How to Calculate Kappa
What if the clinical diagnosis of Susser Syndrome was not considered a gold standard? In this case we cannot measure validity with sensitivity and specificity and we would instead measure reliability by calculating kappa. Kappa tells us the extent to which SussStat and the clinician agree with each other beyond what you might expect to see based on chance alone. The formula for Kappa is:
We calculate observed agreement by calculating the frequency with which the two measurements agreed:
We calculate expected agreement by first calculating the expected values of the cells in the 2×2 table using the marginal frequencies, then using those cell numbers to calculate the frequency with which the two measurements are expected to agree:
How to calculate expected cell frequencies:
Clinical Diagnosis



Positive  Negative  Total  
SussStat  Positive  (a+b)(a+c)/N  (a+b)(b+d)/N  a+b 
Negative  (c+d)(a+c)/N  (c+d)(b+d)/N  c+d  
a+c  b+d  N 
When two measurements agree by chance only, kappa = 0. When the two measurements agree perfectly, kappa = 1.
Say instead of considering the Clinician rating of Susser Syndrome a gold standard, you wanted to see how well the lab test agreed with the clinician's categorization. Using the same 2×2 table as you used in Question 2, calculate Kappa. Scroll down for the answer.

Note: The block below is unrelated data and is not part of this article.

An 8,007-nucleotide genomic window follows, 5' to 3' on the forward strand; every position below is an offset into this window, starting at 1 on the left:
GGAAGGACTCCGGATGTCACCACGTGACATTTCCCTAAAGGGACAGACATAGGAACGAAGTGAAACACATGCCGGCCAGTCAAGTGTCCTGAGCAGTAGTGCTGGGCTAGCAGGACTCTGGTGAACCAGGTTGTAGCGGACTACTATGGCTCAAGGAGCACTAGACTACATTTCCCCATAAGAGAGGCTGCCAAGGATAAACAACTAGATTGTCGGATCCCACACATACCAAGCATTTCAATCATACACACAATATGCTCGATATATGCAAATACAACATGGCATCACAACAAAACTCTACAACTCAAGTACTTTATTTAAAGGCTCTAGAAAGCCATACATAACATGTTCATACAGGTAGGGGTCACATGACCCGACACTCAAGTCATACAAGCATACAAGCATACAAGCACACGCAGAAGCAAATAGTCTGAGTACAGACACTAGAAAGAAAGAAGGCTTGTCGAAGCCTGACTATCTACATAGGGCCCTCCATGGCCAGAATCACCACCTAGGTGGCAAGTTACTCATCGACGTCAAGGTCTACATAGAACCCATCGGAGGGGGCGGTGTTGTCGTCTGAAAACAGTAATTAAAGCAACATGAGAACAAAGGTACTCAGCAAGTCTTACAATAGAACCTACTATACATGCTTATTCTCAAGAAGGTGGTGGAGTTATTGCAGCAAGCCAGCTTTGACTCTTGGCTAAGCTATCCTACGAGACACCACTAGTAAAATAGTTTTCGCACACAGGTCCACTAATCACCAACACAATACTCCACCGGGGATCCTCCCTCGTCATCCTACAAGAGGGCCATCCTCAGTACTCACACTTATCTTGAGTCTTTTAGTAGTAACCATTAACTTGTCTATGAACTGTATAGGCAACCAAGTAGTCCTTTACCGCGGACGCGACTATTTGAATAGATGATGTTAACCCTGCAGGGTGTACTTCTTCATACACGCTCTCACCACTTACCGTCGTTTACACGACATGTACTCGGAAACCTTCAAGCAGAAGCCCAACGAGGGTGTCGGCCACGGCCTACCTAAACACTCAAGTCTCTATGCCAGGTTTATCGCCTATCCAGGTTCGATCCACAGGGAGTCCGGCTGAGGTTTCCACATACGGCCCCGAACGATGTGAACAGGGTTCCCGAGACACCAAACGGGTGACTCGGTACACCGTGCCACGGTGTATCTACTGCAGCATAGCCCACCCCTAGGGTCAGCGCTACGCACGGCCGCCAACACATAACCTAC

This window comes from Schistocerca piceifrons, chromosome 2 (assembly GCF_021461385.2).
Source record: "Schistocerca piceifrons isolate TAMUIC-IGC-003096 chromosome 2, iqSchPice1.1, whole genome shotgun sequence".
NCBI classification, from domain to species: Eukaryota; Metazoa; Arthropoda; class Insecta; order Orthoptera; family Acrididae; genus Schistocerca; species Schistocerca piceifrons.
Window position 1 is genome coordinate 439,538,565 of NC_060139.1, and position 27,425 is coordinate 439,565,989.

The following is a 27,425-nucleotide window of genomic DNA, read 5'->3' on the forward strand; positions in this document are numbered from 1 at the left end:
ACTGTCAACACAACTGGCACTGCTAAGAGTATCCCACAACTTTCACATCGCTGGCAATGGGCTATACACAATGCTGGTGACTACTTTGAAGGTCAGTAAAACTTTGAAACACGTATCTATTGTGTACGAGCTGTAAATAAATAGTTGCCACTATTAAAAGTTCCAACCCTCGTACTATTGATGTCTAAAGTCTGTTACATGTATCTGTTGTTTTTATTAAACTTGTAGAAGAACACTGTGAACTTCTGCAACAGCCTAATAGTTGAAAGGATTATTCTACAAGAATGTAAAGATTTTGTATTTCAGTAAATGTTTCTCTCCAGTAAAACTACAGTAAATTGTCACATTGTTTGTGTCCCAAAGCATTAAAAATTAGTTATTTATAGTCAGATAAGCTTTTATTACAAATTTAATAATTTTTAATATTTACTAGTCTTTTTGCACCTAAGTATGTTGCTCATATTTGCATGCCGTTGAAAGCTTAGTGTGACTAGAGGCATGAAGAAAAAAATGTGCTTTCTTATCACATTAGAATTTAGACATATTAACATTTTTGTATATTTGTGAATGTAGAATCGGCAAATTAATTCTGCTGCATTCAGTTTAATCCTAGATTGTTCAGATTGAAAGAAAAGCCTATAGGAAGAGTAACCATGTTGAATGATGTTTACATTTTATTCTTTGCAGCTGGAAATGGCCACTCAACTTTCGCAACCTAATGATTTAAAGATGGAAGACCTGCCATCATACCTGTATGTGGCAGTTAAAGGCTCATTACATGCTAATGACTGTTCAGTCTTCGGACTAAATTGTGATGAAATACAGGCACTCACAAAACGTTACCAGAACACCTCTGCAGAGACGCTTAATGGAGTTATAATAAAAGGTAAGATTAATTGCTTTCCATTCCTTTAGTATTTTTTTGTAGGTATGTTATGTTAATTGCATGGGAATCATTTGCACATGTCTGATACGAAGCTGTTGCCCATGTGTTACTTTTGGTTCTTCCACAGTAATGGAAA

Answer
New table showing expected values:
Clinical Diagnosis



Positive  Negative  Total  
SussStat  Positive  (130)(100)/(1000) = 13  (130)(900)/(1000) = 117  130 
Negative  (870)(100)/(1000) = 87  (870)(900)/(1000) = 783  870  
100  900  1000 
Observed agreement = (90 + 860) / 1000 = 0.950
Expected agreement = (13 + 783) / 1000 = 0.796
Kappa = (0.950  0.796) / (10.796) = 0.755
Interpretation : The SussStat test and the clinician had a probability of agreeing who had SusserSyndrome beyond chance of 0.755 (good agreement).